So I bought a copy of Craving Grace, the story of a fast from sweets that taught Velthouse to savor the sweetness of God.  And then, I had to buy three more, stopping only because more than four seemed excessive.  But I kind of wanted everyone I know to read this book.

Many memoirs are striking in the drama of the circumstances that inspired them.  The very drama that draws us in, however, keeps us aloof.  Oh, so you lost three limbs and still medalled in the 200 meters?  Oh, so you had six failed marriages and learned a great lesson?  Heartwarming, shocking, awe-inspiring, but ultimately hard to relate to on many levels.  What makes Velthouse's book a must-read for, well, everyone is that nothing too momentous happens.  As she comes to know her flawed self, it is not through limb-loss or hard jail time, but through the critical thoughts she has, the judgments she passes in secret.  These are related with such skill that I had several awkward loud-laughing-in-public moments, and yet they are so perfectly normal that the reader cannot get away with distancing herself.  I may never have six failed marriages, but I have judged and criticized and played God, and much less wittily.

Many memoirs—I’m thinking, for example, of Elizabeth Gilbert’s—make their impact by glorifying the baser instincts of the author: self-revelation in the form of self-adoration.  Where Gilbert is proud of what she discovers in herself, Velthouse allows herself to appear stripped, exposed, and diminished, a primed canvas on which we get to witness the artful workings of grace.  As Velthouse becomes aware of grace, so do we.  We begin to believe that although, or because we, too, harbor prideful thoughts and self-reliant tendencies, we too, could become attuned to these constant evidences of grace.

Perhaps most distinctive, however, is what's missing: a sense that Velthouse has now arrived.  In fact, bouncing between two periods, one several years ago and one more recent, the book is at first confusing; does she struggle with some of the same obstacles even years after the fast is completed?  But that is the beauty and the genius of it.  The very arrogance that bugs me about some memoirs is absent here.  Velthouse's experience with grace is not complete after her fast, three years later, or even now that the book is on library shelves and coffee tables and bathroom countertops.  But what she's learned and is learning still is worth writing and worth reading right now, in the still-reeling voice of a 20-something.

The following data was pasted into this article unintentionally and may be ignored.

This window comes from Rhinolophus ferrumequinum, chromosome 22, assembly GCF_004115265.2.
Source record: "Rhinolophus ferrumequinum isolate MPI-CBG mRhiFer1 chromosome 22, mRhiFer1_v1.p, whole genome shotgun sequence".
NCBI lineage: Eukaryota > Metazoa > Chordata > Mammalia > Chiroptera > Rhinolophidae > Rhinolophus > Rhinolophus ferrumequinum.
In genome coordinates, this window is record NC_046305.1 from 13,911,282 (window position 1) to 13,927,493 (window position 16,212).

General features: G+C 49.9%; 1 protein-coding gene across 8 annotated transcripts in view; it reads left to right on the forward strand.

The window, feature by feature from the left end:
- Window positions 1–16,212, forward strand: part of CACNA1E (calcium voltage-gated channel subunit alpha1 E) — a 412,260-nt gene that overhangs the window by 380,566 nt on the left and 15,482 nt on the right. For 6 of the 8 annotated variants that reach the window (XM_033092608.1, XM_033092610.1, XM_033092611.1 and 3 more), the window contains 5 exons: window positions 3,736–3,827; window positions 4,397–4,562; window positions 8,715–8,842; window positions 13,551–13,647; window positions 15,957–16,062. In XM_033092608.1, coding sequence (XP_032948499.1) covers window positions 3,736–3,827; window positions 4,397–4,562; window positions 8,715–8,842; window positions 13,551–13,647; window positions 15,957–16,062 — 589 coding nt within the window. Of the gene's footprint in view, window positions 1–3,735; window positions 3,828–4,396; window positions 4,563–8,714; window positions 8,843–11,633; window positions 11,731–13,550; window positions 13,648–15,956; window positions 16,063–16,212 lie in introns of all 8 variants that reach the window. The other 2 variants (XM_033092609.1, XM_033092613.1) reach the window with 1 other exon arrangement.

As Velthouse so aptly demonstrates, grace is doled out in generous, earth-shattering bits, just enough to overwhelm and humble us time and again.  Perhaps when she is a wrinkled octogenarian, she will have even more insights to share from her journey in grace.  And if so, I, her wrinkled peer, will probably have to buy four copies.

Sunday, June 19, 2011

Catching Up With Leisure

It’s an inescapable fact that life sometimes gets in the way of leisure.  It’s a fact on which I try not to dwell.  But this summer, life and leisure ganged up on me in an unforgivable way that has prevented me not only from writing, but also from sleeping a full 14 hours a night.  Pity me if you must.  To catch us all up before we launch into our next topic this week, here is a photo glimpse at what has truly been grueling, mind-numbing leisure.  And then, rested or not, it’s back to business.

In the middle of our D.C. to CA move, we ditched the kids, took a detour, and ended up in Rome.
In our defense, we'd never had a honeymoon.

We ate things where the eyes were showing.

We flew back over the course of ten million hours in two days.  This may be an inaccurate figure due to my lack of sleep and occasional in-flight illness.  But it's a close guess.

Because we felt so rested, we immediately set off on a cross-country caravan trip.  
So many miles, so many hotels, so many Monster energy drinks. 

We found a perfect condo in a record three hours and then spent some enjoyable family time sleeping on the floor and eating off of a file box. 

This is more fun when you are three than when you are 28.

The movers came, leaving chaos in their wake. 
We worked round the clock building storage furniture so as to move sharp and poisonous objects off of the ground before anyone died.  Kids.

But in the end, we have our room with a view.

More ruminations are coming your way, now from sunny San Diego!